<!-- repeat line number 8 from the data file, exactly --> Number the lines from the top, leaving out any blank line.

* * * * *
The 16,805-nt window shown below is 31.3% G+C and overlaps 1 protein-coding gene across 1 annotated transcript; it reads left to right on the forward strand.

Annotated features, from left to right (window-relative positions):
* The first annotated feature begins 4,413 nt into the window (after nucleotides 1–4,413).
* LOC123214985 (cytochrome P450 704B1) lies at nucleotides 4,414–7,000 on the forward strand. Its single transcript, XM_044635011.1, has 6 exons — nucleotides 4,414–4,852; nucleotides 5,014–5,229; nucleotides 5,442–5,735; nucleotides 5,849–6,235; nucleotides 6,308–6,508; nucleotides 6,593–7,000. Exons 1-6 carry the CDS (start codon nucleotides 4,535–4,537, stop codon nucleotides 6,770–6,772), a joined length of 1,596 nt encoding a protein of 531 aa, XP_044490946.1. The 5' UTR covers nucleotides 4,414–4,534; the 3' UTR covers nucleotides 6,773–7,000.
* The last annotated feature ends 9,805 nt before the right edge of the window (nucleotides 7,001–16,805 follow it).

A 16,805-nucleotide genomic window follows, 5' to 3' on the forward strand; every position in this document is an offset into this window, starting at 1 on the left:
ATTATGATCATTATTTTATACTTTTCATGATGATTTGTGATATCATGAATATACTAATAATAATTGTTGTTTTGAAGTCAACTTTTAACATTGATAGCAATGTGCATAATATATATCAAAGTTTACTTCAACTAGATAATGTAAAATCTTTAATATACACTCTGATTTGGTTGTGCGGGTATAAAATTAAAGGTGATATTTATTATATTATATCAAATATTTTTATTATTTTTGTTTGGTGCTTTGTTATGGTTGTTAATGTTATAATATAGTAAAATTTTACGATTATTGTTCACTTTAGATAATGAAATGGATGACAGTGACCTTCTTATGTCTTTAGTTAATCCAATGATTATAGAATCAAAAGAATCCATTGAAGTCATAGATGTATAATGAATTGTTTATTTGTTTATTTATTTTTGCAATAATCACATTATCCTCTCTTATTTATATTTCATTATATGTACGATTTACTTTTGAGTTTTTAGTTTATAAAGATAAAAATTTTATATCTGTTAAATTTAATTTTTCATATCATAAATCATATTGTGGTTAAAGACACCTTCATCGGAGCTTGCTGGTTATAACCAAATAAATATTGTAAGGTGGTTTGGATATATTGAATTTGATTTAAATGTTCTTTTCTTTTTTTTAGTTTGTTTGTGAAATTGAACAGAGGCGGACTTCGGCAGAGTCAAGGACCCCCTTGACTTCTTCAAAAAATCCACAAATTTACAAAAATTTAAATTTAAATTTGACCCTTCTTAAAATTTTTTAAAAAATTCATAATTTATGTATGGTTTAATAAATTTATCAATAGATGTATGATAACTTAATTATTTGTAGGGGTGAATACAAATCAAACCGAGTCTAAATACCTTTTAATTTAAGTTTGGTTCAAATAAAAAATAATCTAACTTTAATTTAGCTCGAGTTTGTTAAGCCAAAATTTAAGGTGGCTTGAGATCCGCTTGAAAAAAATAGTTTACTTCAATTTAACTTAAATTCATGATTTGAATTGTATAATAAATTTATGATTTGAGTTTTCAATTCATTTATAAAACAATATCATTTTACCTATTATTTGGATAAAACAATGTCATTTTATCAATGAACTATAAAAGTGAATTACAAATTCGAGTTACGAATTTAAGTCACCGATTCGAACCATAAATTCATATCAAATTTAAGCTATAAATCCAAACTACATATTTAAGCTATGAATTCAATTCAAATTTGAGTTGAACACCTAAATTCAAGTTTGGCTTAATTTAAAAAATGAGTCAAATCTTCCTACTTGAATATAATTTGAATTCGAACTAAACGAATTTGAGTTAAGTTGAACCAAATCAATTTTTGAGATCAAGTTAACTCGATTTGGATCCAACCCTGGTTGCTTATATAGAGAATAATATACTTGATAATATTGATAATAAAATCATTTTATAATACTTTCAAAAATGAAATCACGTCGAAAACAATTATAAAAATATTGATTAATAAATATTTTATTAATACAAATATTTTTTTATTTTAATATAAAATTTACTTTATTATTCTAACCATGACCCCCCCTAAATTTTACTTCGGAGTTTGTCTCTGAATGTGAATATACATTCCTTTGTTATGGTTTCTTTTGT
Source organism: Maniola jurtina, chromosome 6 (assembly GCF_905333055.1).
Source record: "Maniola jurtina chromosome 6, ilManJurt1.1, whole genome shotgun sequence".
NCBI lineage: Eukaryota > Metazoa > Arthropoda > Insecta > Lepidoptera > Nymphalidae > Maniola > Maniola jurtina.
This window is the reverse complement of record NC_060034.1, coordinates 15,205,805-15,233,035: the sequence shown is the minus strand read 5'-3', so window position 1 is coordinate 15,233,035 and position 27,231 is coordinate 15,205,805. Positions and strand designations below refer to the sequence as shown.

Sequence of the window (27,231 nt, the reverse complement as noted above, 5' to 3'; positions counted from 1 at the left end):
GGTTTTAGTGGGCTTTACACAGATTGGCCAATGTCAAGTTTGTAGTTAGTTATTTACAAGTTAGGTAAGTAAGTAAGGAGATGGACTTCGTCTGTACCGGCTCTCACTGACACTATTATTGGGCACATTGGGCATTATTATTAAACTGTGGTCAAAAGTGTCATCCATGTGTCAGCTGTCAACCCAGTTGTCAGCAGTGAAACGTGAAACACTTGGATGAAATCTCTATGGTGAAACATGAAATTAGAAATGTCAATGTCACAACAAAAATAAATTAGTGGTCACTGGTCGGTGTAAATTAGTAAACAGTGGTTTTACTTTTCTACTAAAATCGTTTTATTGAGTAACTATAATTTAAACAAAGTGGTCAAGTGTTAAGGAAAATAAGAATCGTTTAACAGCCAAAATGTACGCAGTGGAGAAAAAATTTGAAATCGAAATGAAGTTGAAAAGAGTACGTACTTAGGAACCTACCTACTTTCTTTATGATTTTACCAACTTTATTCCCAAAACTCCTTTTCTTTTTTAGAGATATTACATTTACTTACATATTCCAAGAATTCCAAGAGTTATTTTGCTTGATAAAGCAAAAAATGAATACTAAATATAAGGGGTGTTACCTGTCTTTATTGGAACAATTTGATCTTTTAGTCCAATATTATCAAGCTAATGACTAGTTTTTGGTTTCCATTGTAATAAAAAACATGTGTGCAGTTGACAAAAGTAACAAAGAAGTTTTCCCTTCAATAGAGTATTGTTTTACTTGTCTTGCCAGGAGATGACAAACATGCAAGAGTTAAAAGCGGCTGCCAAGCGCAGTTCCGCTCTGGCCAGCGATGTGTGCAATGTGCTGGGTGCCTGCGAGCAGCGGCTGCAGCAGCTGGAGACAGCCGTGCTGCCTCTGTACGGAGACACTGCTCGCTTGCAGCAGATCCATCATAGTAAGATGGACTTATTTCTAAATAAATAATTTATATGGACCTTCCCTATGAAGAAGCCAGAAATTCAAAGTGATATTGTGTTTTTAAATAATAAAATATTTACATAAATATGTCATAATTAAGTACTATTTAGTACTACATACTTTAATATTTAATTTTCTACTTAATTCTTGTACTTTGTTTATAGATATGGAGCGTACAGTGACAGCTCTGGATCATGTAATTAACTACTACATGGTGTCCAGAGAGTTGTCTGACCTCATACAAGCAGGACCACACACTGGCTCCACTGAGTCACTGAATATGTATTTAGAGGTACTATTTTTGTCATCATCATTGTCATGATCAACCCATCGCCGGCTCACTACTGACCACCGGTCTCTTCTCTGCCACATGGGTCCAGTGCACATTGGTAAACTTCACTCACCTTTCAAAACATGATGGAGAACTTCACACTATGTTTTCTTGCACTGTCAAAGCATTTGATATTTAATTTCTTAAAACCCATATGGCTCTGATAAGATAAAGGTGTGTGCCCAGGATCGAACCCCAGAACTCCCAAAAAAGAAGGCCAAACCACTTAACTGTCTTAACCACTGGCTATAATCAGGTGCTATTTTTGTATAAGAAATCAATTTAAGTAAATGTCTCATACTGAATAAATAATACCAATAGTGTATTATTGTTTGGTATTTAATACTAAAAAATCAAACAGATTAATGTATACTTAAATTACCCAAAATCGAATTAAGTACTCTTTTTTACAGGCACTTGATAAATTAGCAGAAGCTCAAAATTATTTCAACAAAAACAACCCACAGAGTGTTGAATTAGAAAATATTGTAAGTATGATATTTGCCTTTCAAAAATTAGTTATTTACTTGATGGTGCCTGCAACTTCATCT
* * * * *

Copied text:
Source organism: Maniola jurtina, chromosome 6 (assembly GCF_905333055.1).